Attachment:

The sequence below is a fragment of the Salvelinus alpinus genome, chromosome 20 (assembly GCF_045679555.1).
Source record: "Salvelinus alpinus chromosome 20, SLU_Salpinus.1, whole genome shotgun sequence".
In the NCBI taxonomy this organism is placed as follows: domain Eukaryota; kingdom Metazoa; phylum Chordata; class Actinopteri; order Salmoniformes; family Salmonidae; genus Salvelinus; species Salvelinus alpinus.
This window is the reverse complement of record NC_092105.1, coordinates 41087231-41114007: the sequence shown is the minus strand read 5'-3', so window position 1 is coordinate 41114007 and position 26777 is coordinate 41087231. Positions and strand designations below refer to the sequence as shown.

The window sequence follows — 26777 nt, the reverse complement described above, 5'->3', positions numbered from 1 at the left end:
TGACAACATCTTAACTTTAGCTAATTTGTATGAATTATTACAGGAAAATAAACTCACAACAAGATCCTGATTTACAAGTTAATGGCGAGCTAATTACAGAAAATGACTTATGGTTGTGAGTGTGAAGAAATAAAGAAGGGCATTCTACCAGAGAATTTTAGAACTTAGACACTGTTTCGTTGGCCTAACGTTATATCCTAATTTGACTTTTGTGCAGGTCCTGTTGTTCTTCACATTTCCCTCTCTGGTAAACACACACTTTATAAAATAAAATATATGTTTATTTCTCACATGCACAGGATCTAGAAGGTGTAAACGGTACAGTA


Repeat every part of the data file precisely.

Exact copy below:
The sequence below is a fragment of the Salvelinus alpinus genome, chromosome 20 (assembly GCF_045679555.1).
Source record: "Salvelinus alpinus chromosome 20, SLU_Salpinus.1, whole genome shotgun sequence".
In the NCBI taxonomy this organism is placed as follows: domain Eukaryota; kingdom Metazoa; phylum Chordata; class Actinopteri; order Salmoniformes; family Salmonidae; genus Salvelinus; species Salvelinus alpinus.
This window is the reverse complement of record NC_092105.1, coordinates 41087231-41114007: the sequence shown is the minus strand read 5'-3', so window position 1 is coordinate 41114007 and position 26777 is coordinate 41087231. Positions and strand designations below refer to the sequence as shown.

The window sequence follows — 26777 nt, the reverse complement described above, 5'->3', positions numbered from 1 at the left end:
TGACAACATCTTAACTTTAGCTAATTTGTATGAATTATTACAGGAAAATAAACTCACAACAAGATCCTGATTTACAAGTTAATGGCGAGCTAATTACAGAAAATGACTTATGGTTGTGAGTGTGAAGAAATAAAGAAGGGCATTCTACCAGAGAATTTTAGAACTTAGACACTGTTTCGTTGGCCTAACGTTATATCCTAATTTGACTTTTGTGCAGGTCCTGTTGTTCTTCACATTTCCCTCTCTGGTAAACACACACTTTATAAAATAAAATATATGTTTATTTCTCACATGCACAGGATCTAGAAGGTGTAAACGGTACAGTA